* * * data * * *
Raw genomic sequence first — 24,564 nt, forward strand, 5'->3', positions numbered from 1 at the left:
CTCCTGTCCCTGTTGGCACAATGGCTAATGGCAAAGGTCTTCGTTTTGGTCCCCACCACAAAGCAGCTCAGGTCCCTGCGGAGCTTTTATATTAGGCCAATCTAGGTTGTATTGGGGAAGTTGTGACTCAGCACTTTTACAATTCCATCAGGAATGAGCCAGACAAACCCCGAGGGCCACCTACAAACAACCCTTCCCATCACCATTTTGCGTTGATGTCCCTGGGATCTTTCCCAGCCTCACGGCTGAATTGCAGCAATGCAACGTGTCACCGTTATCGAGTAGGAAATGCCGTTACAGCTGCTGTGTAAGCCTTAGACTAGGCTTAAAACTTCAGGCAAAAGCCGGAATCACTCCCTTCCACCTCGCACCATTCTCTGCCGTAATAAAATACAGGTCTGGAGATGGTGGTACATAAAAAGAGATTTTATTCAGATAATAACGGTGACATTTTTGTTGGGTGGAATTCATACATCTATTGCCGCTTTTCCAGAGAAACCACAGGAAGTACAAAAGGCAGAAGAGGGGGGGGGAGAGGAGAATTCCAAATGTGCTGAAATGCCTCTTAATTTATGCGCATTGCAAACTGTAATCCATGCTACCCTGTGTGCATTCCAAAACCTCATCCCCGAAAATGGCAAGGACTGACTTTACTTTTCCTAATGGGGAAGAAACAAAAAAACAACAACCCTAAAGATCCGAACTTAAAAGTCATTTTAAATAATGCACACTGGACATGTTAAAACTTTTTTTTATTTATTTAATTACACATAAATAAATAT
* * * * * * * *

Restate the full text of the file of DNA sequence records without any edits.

Raw genomic sequence first — 24,564 nt, forward strand, 5'->3', positions numbered from 1 at the left:
CTCCTGTCCCTGTTGGCACAATGGCTAATGGCAAAGGTCTTCGTTTTGGTCCCCACCACAAAGCAGCTCAGGTCCCTGCGGAGCTTTTATATTAGGCCAATCTAGGTTGTATTGGGGAAGTTGTGACTCAGCACTTTTACAATTCCATCAGGAATGAGCCAGACAAACCCCGAGGGCCACCTACAAACAACCCTTCCCATCACCATTTTGCGTTGATGTCCCTGGGATCTTTCCCAGCCTCACGGCTGAATTGCAGCAATGCAACGTGTCACCGTTATCGAGTAGGAAATGCCGTTACAGCTGCTGTGTAAGCCTTAGACTAGGCTTAAAACTTCAGGCAAAAGCCGGAATCACTCCCTTCCACCTCGCACCATTCTCTGCCGTAATAAAATACAGGTCTGGAGATGGTGGTACATAAAAAGAGATTTTATTCAGATAATAACGGTGACATTTTTGTTGGGTGGAATTCATACATCTATTGCCGCTTTTCCAGAGAAACCACAGGAAGTACAAAAGGCAGAAGAGGGGGGGGGAGAGGAGAATTCCAAATGTGCTGAAATGCCTCTTAATTTATGCGCATTGCAAACTGTAATCCATGCTACCCTGTGTGCATTCCAAAACCTCATCCCCGAAAATGGCAAGGACTGACTTTACTTTTCCTAATGGGGAAGAAACAAAAAAACAACAACCCTAAAGATCCGAACTTAAAAGTCATTTTAAATAATGCACACTGGACATGTTAAAACTTTTTTTTATTTATTTAATTACACATAAATAAATAT